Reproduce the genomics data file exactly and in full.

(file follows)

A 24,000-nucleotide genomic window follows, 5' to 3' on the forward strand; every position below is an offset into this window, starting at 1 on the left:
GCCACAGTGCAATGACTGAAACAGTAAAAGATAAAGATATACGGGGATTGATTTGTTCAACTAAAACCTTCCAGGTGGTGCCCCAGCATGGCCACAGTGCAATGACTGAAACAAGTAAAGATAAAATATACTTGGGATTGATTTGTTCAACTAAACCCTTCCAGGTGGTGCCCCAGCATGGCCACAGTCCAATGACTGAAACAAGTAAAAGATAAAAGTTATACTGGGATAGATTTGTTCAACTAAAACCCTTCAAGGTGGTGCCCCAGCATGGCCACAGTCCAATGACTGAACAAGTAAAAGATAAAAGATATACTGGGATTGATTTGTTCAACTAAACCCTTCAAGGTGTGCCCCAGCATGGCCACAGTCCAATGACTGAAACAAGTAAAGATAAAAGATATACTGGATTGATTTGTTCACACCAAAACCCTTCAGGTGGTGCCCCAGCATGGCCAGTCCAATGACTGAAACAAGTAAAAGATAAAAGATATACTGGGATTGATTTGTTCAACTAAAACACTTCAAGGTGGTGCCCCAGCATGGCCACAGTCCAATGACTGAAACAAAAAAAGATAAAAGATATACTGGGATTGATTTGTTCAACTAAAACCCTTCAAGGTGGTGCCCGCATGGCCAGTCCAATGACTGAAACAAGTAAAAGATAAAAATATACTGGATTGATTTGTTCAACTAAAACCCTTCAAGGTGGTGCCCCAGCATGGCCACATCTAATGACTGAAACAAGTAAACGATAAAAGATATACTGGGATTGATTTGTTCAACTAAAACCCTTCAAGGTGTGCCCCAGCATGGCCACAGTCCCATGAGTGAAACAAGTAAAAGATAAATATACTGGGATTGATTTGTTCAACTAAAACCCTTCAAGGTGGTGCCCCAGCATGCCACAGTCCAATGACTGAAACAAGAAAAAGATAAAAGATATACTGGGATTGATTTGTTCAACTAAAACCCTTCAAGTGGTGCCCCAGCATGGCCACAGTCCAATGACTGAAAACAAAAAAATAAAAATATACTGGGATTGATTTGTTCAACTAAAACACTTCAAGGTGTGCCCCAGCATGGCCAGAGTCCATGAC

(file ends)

A 24,000-nucleotide genomic window follows, 5' to 3' on the forward strand; every position below is an offset into this window, starting at 1 on the left:
GCCACAGTGCAATGACTGAAACAGTAAAAGATAAAGATATACGGGGATTGATTTGTTCAACTAAAACCTTCCAGGTGGTGCCCCAGCATGGCCACAGTGCAATGACTGAAACAAGTAAAGATAAAATATACTTGGGATTGATTTGTTCAACTAAACCCTTCCAGGTGGTGCCCCAGCATGGCCACAGTCCAATGACTGAAACAAGTAAAAGATAAAAGTTATACTGGGATAGATTTGTTCAACTAAAACCCTTCAAGGTGGTGCCCCAGCATGGCCACAGTCCAATGACTGAACAAGTAAAAGATAAAAGATATACTGGGATTGATTTGTTCAACTAAACCCTTCAAGGTGTGCCCCAGCATGGCCACAGTCCAATGACTGAAACAAGTAAAGATAAAAGATATACTGGATTGATTTGTTCACACCAAAACCCTTCAGGTGGTGCCCCAGCATGGCCAGTCCAATGACTGAAACAAGTAAAAGATAAAAGATATACTGGGATTGATTTGTTCAACTAAAACACTTCAAGGTGGTGCCCCAGCATGGCCACAGTCCAATGACTGAAACAAAAAAAGATAAAAGATATACTGGGATTGATTTGTTCAACTAAAACCCTTCAAGGTGGTGCCCGCATGGCCAGTCCAATGACTGAAACAAGTAAAAGATAAAAATATACTGGATTGATTTGTTCAACTAAAACCCTTCAAGGTGGTGCCCCAGCATGGCCACATCTAATGACTGAAACAAGTAAACGATAAAAGATATACTGGGATTGATTTGTTCAACTAAAACCCTTCAAGGTGTGCCCCAGCATGGCCACAGTCCCATGAGTGAAACAAGTAAAAGATAAATATACTGGGATTGATTTGTTCAACTAAAACCCTTCAAGGTGGTGCCCCAGCATGCCACAGTCCAATGACTGAAACAAGAAAAAGATAAAAGATATACTGGGATTGATTTGTTCAACTAAAACCCTTCAAGTGGTGCCCCAGCATGGCCACAGTCCAATGACTGAAAACAAAAAAATAAAAATATACTGGGATTGATTTGTTCAACTAAAACACTTCAAGGTGTGCCCCAGCATGGCCAGAGTCCATGAC